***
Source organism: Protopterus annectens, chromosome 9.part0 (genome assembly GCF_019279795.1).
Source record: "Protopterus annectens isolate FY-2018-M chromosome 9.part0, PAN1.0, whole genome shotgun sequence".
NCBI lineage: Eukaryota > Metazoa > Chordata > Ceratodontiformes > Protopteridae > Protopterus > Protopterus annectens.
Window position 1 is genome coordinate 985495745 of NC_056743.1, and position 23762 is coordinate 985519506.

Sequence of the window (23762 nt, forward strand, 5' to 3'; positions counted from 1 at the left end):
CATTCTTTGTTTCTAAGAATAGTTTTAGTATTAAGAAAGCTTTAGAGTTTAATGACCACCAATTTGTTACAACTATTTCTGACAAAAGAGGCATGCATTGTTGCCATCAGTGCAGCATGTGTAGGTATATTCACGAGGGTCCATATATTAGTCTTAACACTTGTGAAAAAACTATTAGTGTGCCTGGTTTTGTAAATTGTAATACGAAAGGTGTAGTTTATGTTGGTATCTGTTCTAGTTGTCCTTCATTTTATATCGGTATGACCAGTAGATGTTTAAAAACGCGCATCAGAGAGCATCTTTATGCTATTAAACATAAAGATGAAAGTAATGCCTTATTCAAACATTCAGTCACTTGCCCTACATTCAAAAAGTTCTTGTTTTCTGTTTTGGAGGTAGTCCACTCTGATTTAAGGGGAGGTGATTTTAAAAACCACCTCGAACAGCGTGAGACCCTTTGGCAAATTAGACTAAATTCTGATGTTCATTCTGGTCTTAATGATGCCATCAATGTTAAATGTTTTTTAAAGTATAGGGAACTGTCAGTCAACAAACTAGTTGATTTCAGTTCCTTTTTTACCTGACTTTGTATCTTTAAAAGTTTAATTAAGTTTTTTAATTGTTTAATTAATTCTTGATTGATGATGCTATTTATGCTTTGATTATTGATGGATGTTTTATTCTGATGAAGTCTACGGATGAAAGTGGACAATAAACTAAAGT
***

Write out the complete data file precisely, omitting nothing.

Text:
Source organism: Protopterus annectens, chromosome 9.part0 (genome assembly GCF_019279795.1).
Source record: "Protopterus annectens isolate FY-2018-M chromosome 9.part0, PAN1.0, whole genome shotgun sequence".
NCBI lineage: Eukaryota > Metazoa > Chordata > Ceratodontiformes > Protopteridae > Protopterus > Protopterus annectens.
Window position 1 is genome coordinate 985495745 of NC_056743.1, and position 23762 is coordinate 985519506.

Sequence of the window (23762 nt, forward strand, 5' to 3'; positions counted from 1 at the left end):
CATTCTTTGTTTCTAAGAATAGTTTTAGTATTAAGAAAGCTTTAGAGTTTAATGACCACCAATTTGTTACAACTATTTCTGACAAAAGAGGCATGCATTGTTGCCATCAGTGCAGCATGTGTAGGTATATTCACGAGGGTCCATATATTAGTCTTAACACTTGTGAAAAAACTATTAGTGTGCCTGGTTTTGTAAATTGTAATACGAAAGGTGTAGTTTATGTTGGTATCTGTTCTAGTTGTCCTTCATTTTATATCGGTATGACCAGTAGATGTTTAAAAACGCGCATCAGAGAGCATCTTTATGCTATTAAACATAAAGATGAAAGTAATGCCTTATTCAAACATTCAGTCACTTGCCCTACATTCAAAAAGTTCTTGTTTTCTGTTTTGGAGGTAGTCCACTCTGATTTAAGGGGAGGTGATTTTAAAAACCACCTCGAACAGCGTGAGACCCTTTGGCAAATTAGACTAAATTCTGATGTTCATTCTGGTCTTAATGATGCCATCAATGTTAAATGTTTTTTAAAGTATAGGGAACTGTCAGTCAACAAACTAGTTGATTTCAGTTCCTTTTTTACCTGACTTTGTATCTTTAAAAGTTTAATTAAGTTTTTTAATTGTTTAATTAATTCTTGATTGATGATGCTATTTATGCTTTGATTATTGATGGATGTTTTATTCTGATGAAGTCTACGGATGAAAGTGGACAATAAACTAAAGT